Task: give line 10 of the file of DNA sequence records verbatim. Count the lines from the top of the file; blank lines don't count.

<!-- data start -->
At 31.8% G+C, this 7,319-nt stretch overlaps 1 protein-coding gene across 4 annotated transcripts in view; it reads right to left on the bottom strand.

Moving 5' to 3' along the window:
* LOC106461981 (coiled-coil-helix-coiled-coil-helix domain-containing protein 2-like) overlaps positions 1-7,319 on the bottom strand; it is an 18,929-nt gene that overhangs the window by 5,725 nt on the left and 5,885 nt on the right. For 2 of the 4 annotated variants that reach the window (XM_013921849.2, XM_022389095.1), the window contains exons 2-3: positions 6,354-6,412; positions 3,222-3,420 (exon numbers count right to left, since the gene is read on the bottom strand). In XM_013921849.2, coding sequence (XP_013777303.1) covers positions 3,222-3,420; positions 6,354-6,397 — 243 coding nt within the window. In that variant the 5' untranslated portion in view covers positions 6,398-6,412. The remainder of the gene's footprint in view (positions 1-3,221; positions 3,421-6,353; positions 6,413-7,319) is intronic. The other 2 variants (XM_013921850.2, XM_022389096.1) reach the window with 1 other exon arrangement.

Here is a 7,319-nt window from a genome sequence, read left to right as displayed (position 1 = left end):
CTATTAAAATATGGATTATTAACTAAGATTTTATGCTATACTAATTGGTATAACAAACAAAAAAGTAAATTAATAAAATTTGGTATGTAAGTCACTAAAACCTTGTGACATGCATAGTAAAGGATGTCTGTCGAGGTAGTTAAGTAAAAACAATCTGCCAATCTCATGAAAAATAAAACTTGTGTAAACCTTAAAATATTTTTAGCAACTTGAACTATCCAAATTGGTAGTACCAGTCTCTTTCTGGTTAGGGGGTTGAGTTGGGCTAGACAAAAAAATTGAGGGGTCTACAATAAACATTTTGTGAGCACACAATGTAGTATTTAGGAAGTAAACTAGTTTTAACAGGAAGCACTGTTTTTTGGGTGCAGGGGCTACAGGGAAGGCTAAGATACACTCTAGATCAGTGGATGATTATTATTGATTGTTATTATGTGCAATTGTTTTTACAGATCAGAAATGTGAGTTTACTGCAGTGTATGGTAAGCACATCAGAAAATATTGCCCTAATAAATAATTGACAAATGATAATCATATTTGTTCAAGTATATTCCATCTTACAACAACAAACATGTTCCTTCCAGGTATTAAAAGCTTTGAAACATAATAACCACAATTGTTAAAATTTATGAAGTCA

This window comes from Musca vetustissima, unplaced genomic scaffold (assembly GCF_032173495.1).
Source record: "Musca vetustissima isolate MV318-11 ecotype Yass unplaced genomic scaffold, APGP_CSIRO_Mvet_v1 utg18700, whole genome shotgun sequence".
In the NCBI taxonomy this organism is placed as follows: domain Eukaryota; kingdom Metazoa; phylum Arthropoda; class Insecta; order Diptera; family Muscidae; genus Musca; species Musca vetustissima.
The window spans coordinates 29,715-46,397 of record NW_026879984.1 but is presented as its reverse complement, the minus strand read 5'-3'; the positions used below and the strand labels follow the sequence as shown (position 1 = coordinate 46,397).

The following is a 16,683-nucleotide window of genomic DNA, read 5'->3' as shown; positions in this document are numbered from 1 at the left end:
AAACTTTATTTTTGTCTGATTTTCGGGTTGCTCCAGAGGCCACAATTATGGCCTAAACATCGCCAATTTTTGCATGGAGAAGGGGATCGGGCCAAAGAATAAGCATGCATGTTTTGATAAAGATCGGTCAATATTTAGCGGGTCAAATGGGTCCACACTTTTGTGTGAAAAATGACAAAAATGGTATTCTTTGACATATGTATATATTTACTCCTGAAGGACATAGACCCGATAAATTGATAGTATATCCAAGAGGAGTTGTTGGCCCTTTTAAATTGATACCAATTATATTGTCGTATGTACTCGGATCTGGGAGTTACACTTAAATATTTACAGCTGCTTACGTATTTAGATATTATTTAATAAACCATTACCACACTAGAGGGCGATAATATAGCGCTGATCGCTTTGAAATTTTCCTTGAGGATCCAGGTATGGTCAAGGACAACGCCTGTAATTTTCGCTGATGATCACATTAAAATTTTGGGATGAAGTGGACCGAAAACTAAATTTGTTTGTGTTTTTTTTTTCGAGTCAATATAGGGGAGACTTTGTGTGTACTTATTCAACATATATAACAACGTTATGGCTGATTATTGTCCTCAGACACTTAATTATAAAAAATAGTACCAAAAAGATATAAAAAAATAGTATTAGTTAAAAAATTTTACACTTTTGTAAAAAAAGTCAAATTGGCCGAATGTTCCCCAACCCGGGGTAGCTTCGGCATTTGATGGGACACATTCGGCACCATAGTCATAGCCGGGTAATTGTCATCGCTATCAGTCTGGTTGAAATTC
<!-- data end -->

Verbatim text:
The following is a 16,683-nucleotide window of genomic DNA, read 5'->3' as shown; positions in this document are numbered from 1 at the left end: